Posted by: lindsayhumbert | July 26, 2010

The curse of “on the verge”

As I write this, Alex Rodriguez has 599 career home runs to his name, an accumulation that has earned him Barry Bonds treatment.

An A-bomb from A-Rod.

But probably not the kind that pops into your head.

Sure, pitchers intentionally walk A-Rod (87 times in his career, according to MLB.com‘s statistics).  And yes, fans have vehemently booed both celebrity sluggers.

But all that happened even when A-Rod had 598 home runs.

Since hitting his 599th on July 22nd against the Kansas City Royals, ESPN and MLB Network have been interrupting their broadcasts every time number 13 steps up to the plate.  Similar to when Bonds was rewriting the record books, viewers endure/enjoy being a part of each potentially monumental at-bat.

In our society of instant gratification, instant highlights are apparently passé.  But riddle me this.

Would the networks try to replicate such coverage if a pitcher was one away from Nolan Ryan’s career 5714 strikeouts?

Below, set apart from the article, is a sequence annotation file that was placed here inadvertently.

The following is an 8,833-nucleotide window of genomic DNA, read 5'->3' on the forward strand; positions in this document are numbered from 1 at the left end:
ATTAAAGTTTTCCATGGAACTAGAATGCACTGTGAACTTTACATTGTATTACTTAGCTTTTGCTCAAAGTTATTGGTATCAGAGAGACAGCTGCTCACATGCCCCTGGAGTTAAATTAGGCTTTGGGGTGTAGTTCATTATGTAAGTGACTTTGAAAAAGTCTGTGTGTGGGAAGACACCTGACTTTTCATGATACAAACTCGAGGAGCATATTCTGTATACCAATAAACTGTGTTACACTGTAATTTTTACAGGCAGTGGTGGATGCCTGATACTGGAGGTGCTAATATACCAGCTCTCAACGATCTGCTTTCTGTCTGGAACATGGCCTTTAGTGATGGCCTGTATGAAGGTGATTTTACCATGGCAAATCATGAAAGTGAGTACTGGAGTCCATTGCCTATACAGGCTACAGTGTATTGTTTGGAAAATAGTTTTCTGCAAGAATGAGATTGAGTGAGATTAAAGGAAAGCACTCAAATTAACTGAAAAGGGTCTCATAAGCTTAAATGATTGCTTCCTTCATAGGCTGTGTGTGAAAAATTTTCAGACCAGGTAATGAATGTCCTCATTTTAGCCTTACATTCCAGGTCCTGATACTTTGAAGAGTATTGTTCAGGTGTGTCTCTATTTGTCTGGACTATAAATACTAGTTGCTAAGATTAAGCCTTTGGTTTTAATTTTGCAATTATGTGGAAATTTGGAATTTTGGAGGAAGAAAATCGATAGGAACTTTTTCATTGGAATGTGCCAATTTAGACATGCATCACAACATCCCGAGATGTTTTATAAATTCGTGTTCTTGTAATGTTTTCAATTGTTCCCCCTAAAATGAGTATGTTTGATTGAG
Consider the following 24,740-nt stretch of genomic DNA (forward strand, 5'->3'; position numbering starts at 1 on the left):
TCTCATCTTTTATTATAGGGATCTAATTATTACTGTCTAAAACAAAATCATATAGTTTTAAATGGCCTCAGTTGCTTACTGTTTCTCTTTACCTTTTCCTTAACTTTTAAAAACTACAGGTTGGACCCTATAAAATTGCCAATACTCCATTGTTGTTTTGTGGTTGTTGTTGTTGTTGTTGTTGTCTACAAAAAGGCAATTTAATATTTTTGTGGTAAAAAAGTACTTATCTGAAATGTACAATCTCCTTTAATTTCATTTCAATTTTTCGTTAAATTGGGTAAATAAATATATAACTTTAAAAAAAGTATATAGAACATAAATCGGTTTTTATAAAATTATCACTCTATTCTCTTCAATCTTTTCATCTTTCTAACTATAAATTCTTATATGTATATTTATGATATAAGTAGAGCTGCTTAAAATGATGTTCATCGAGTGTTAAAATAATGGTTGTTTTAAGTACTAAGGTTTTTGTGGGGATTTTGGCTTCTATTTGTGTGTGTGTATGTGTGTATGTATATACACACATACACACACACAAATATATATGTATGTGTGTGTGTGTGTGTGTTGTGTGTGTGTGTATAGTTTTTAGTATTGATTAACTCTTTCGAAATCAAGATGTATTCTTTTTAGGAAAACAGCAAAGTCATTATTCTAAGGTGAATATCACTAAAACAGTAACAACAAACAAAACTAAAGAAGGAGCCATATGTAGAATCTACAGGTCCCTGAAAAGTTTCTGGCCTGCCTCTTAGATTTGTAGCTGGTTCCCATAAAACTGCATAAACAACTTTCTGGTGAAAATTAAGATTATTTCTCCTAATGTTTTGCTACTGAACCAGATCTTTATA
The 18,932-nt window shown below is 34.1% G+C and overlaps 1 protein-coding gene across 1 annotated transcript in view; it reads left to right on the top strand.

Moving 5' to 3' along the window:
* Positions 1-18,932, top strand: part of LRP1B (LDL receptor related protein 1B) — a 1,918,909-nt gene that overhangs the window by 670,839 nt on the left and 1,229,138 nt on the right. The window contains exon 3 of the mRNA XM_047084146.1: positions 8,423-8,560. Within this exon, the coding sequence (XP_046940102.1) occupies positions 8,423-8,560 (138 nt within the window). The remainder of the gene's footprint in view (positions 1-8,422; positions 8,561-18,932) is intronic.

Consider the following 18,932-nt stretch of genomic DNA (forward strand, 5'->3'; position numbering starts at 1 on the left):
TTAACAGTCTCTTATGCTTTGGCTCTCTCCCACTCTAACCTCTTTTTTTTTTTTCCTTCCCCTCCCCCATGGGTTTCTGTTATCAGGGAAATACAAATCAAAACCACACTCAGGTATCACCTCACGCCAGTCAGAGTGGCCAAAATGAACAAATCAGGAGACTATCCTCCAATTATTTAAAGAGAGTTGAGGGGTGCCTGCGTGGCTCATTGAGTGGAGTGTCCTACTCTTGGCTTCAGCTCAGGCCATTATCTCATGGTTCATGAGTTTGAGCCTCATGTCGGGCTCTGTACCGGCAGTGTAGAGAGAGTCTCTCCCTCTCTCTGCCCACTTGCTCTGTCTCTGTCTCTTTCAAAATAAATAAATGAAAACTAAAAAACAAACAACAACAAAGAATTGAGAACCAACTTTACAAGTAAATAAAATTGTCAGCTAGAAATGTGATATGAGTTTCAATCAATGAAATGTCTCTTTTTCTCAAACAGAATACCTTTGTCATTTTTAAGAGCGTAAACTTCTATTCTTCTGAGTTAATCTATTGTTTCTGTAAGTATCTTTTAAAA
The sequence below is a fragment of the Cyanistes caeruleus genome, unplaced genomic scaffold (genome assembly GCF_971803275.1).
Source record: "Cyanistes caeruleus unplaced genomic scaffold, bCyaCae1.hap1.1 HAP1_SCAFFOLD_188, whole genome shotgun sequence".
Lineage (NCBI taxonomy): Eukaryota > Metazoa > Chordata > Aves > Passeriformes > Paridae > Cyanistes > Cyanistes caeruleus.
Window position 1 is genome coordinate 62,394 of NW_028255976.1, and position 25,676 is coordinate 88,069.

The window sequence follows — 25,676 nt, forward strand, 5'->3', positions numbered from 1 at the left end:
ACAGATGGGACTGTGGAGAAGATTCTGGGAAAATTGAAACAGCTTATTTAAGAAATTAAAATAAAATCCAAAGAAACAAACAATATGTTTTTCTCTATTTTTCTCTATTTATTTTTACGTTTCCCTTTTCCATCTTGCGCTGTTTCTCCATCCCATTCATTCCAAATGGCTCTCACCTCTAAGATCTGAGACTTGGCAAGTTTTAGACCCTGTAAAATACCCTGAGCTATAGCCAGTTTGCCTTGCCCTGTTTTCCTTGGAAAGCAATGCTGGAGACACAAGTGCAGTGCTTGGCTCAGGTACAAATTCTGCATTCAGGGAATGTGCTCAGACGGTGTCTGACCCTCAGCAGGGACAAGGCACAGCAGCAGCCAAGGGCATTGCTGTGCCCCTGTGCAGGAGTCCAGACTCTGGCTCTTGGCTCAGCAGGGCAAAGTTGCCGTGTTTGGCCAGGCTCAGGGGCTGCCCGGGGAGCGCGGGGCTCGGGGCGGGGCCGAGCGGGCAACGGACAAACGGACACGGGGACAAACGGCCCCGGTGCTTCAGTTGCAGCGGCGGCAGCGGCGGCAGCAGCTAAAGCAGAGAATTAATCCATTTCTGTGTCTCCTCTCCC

What if every one of Brett Favre‘s offensive drives interrupted your team’s broadcast as he chased Dan Marino for most career passing touchdowns?

How about if a sharp-shooting forward were to approach immortality and challenge the Great One‘s record of 894 career goal scored?  Would interruptions occur on the fly with each shift he skated?

Given that entire soccer games can be played without an entire team scoring a goal, let alone a specific player sitting on the verge of a record, can you imagine such coverage for MLS?

Hopefully, you answered “NO!”

And on a night where ESPN’s coverage of Matt Garza‘s no-hitter was interrupted to show A-Rod going 0-for-4, you very well should have.

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